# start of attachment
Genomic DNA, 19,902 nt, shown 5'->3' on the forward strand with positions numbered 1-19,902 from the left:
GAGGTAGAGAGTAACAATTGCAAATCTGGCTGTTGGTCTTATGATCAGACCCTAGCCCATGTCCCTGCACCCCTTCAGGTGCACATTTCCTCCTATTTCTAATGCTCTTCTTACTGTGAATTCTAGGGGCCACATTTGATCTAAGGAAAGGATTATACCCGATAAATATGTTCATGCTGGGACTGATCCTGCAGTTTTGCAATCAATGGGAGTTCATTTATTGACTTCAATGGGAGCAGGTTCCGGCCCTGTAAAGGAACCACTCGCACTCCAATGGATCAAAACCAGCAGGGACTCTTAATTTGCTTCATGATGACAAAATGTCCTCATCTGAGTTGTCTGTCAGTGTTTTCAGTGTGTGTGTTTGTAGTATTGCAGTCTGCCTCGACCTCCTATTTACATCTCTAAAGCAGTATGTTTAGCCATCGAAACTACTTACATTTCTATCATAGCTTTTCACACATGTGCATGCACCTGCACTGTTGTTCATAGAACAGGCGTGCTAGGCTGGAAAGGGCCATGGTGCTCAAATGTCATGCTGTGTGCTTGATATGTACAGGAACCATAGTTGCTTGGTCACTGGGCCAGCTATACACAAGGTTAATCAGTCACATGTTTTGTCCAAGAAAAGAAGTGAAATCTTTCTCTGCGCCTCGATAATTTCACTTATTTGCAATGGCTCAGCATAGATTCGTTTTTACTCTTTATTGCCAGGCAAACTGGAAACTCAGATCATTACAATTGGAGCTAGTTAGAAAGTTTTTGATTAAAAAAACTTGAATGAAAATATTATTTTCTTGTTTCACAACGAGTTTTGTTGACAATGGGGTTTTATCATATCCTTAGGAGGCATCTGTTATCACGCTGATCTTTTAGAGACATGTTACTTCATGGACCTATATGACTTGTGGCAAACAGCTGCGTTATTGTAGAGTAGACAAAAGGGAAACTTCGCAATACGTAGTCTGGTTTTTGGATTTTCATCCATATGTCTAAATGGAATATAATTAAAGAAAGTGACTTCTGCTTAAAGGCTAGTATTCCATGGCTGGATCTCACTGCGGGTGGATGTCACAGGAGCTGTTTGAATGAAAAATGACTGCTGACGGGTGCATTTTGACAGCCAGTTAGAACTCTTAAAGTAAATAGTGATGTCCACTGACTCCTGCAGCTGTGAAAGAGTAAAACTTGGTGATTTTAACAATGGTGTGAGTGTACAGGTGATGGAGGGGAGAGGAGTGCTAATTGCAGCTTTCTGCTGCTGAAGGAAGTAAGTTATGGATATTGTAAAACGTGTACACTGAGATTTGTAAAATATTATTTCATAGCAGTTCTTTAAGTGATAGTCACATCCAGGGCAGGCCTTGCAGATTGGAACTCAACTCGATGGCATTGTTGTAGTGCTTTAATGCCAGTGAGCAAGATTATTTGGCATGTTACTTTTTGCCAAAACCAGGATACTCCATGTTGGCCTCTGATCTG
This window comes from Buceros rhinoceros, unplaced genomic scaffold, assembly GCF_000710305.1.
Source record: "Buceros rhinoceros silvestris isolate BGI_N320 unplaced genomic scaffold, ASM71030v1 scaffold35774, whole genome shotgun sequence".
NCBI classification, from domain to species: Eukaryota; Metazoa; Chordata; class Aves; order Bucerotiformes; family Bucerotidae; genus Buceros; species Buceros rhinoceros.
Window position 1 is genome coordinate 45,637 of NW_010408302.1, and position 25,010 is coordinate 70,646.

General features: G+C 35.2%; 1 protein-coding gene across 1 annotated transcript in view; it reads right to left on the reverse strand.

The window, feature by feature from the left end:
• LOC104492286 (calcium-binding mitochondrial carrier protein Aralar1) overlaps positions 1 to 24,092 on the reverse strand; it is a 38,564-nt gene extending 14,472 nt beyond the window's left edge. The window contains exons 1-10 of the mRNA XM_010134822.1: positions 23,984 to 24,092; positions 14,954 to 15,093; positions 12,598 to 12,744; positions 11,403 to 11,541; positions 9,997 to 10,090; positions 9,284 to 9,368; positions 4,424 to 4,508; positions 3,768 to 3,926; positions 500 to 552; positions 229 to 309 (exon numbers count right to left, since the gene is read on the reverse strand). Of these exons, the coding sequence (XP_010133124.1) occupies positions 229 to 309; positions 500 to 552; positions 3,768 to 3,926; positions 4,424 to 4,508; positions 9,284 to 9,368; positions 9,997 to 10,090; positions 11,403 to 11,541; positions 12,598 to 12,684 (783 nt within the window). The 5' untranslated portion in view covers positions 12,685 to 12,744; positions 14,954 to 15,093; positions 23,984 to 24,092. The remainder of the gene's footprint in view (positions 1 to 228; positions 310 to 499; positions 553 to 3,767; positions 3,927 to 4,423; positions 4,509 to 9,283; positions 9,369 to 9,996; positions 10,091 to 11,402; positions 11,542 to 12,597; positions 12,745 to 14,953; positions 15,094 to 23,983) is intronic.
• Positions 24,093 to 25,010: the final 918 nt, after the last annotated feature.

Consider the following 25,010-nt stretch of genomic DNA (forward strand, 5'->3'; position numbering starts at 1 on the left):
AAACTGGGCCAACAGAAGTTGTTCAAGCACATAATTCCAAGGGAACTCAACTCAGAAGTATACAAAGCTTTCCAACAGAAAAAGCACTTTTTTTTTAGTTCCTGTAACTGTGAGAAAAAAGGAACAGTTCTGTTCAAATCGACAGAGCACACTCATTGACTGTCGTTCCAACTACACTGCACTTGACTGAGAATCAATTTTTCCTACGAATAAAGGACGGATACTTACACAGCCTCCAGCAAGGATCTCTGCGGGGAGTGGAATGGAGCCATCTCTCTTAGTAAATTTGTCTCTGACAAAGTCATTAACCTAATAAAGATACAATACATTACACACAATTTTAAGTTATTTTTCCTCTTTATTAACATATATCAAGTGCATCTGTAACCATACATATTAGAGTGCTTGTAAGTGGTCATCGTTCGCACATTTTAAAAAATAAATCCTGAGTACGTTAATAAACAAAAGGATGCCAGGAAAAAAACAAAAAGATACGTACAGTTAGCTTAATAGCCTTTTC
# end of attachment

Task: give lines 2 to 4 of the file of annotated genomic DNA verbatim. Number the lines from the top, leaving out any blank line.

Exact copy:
GAGGTAGAGAGTAACAATTGCAAATCTGGCTGTTGGTCTTATGATCAGACCCTAGCCCATGTCCCTGCACCCCTTCAGGTGCACATTTCCTCCTATTTCTAATGCTCTTCTTACTGTGAATTCTAGGGGCCACATTTGATCTAAGGAAAGGATTATACCCGATAAATATGTTCATGCTGGGACTGATCCTGCAGTTTTGCAATCAATGGGAGTTCATTTATTGACTTCAATGGGAGCAGGTTCCGGCCCTGTAAAGGAACCACTCGCACTCCAATGGATCAAAACCAGCAGGGACTCTTAATTTGCTTCATGATGACAAAATGTCCTCATCTGAGTTGTCTGTCAGTGTTTTCAGTGTGTGTGTTTGTAGTATTGCAGTCTGCCTCGACCTCCTATTTACATCTCTAAAGCAGTATGTTTAGCCATCGAAACTACTTACATTTCTATCATAGCTTTTCACACATGTGCATGCACCTGCACTGTTGTTCATAGAACAGGCGTGCTAGGCTGGAAAGGGCCATGGTGCTCAAATGTCATGCTGTGTGCTTGATATGTACAGGAACCATAGTTGCTTGGTCACTGGGCCAGCTATACACAAGGTTAATCAGTCACATGTTTTGTCCAAGAAAAGAAGTGAAATCTTTCTCTGCGCCTCGATAATTTCACTTATTTGCAATGGCTCAGCATAGATTCGTTTTTACTCTTTATTGCCAGGCAAACTGGAAACTCAGATCATTACAATTGGAGCTAGTTAGAAAGTTTTTGATTAAAAAAACTTGAATGAAAATATTATTTTCTTGTTTCACAACGAGTTTTGTTGACAATGGGGTTTTATCATATCCTTAGGAGGCATCTGTTATCACGCTGATCTTTTAGAGACATGTTACTTCATGGACCTATATGACTTGTGGCAAACAGCTGCGTTATTGTAGAGTAGACAAAAGGGAAACTTCGCAATACGTAGTCTGGTTTTTGGATTTTCATCCATATGTCTAAATGGAATATAATTAAAGAAAGTGACTTCTGCTTAAAGGCTAGTATTCCATGGCTGGATCTCACTGCGGGTGGATGTCACAGGAGCTGTTTGAATGAAAAATGACTGCTGACGGGTGCATTTTGACAGCCAGTTAGAACTCTTAAAGTAAATAGTGATGTCCACTGACTCCTGCAGCTGTGAAAGAGTAAAACTTGGTGATTTTAACAATGGTGTGAGTGTACAGGTGATGGAGGGGAGAGGAGTGCTAATTGCAGCTTTCTGCTGCTGAAGGAAGTAAGTTATGGATATTGTAAAACGTGTACACTGAGATTTGTAAAATATTATTTCATAGCAGTTCTTTAAGTGATAGTCACATCCAGGGCAGGCCTTGCAGATTGGAACTCAACTCGATGGCATTGTTGTAGTGCTTTAATGCCAGTGAGCAAGATTATTTGGCATGTTACTTTTTGCCAAAACCAGGATACTCCATGTTGGCCTCTGATCTG
This window comes from Buceros rhinoceros, unplaced genomic scaffold, assembly GCF_000710305.1.
Source record: "Buceros rhinoceros silvestris isolate BGI_N320 unplaced genomic scaffold, ASM71030v1 scaffold35774, whole genome shotgun sequence".